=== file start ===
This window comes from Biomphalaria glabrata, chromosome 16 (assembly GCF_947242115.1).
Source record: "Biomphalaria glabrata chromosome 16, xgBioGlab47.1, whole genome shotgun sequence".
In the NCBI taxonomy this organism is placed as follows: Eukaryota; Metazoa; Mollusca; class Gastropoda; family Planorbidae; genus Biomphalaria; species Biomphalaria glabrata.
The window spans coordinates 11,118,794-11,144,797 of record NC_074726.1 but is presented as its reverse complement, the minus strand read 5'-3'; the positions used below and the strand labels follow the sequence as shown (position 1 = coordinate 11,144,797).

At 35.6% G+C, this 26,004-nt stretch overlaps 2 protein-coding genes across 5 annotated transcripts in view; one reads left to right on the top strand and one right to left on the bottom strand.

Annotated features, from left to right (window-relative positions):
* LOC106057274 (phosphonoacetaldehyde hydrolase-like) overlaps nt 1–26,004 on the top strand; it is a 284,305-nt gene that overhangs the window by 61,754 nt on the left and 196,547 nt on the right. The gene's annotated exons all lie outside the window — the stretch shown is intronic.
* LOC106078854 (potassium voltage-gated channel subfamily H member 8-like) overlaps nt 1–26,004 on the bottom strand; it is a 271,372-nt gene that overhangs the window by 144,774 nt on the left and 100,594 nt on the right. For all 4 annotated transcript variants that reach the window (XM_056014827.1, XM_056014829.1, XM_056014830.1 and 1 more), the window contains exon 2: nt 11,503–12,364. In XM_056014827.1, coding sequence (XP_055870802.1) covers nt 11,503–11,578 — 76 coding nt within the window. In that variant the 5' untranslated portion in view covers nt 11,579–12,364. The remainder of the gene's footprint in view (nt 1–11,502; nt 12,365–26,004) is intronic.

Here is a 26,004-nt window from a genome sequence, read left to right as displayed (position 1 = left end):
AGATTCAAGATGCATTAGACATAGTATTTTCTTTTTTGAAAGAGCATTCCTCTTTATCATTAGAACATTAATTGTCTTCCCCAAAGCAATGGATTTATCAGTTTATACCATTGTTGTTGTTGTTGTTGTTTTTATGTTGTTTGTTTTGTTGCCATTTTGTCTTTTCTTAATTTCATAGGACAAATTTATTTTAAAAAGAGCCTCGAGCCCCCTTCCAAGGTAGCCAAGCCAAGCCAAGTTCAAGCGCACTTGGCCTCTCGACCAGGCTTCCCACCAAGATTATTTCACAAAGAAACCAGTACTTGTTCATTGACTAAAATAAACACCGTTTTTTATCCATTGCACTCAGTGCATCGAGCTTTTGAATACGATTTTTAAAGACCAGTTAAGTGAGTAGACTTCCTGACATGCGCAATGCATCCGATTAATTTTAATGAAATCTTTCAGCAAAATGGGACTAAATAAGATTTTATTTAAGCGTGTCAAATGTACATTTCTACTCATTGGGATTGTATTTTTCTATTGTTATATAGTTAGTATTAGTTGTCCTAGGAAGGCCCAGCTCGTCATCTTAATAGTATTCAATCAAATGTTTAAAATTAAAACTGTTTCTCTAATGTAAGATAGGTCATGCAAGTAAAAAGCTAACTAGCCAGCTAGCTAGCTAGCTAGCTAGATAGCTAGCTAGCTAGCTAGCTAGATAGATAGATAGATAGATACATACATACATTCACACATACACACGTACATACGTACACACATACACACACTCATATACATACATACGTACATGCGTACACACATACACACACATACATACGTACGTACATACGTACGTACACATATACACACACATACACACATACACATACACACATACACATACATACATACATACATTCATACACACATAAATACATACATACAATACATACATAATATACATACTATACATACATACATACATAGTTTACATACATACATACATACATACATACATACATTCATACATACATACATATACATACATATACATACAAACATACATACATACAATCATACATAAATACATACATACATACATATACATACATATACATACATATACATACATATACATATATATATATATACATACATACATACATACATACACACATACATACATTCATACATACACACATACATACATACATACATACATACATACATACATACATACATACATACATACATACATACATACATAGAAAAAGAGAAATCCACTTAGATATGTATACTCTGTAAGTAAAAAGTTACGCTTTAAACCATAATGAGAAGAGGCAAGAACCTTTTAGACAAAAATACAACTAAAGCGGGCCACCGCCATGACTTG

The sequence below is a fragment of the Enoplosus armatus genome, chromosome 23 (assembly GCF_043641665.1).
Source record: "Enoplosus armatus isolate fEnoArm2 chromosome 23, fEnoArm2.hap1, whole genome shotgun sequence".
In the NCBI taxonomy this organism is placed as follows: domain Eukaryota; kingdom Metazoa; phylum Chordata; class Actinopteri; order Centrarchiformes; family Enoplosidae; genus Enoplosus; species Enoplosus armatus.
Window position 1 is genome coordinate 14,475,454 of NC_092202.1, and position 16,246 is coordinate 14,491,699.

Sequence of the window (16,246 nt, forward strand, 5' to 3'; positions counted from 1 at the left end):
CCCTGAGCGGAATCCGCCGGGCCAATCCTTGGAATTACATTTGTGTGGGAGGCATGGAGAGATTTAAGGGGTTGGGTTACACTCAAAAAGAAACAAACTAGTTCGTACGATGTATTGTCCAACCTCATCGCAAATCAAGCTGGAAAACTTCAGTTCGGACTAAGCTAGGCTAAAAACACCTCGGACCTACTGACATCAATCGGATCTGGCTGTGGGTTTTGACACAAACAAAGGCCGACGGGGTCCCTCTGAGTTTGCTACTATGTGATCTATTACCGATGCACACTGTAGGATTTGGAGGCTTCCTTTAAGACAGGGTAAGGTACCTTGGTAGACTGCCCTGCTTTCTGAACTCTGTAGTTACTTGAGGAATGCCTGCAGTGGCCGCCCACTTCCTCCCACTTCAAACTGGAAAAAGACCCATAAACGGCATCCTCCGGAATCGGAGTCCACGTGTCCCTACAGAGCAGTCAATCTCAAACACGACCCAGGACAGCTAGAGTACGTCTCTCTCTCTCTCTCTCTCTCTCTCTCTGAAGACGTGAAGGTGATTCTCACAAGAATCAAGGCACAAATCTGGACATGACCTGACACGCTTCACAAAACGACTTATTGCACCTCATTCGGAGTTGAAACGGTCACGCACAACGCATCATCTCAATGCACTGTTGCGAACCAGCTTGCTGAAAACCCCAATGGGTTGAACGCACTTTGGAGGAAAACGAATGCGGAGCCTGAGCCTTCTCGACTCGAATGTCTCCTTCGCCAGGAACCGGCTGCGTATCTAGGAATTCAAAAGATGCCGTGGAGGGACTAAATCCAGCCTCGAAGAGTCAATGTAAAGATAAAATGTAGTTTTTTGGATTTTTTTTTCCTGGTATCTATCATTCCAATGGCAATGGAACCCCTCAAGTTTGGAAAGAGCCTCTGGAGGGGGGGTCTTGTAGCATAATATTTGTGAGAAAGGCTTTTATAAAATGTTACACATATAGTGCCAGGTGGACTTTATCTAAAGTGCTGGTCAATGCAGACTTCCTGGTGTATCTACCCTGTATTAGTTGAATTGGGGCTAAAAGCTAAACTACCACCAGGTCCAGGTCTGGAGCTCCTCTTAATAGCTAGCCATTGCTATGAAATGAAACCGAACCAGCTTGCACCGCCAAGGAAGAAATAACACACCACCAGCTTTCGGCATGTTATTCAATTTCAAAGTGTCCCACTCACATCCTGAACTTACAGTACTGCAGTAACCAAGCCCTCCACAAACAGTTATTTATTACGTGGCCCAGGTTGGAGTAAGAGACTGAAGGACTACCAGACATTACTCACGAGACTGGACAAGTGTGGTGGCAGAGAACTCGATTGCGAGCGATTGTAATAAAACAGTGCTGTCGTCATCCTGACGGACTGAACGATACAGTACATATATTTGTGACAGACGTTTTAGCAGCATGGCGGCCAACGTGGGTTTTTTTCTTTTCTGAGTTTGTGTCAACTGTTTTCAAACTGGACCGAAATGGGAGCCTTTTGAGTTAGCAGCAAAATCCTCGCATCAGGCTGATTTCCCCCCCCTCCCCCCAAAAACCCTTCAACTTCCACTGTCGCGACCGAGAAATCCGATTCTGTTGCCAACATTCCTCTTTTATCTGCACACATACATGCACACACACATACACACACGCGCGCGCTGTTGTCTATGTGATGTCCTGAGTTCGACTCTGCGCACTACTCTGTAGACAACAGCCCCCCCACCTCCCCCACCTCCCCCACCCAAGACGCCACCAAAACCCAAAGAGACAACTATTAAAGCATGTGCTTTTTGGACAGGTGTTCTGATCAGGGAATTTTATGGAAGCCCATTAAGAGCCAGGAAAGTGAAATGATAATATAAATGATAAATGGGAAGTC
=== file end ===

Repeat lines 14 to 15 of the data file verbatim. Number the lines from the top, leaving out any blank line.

Window position 1 is genome coordinate 14,475,454 of NC_092202.1, and position 16,246 is coordinate 14,491,699.

Sequence of the window (16,246 nt, forward strand, 5' to 3'; positions counted from 1 at the left end):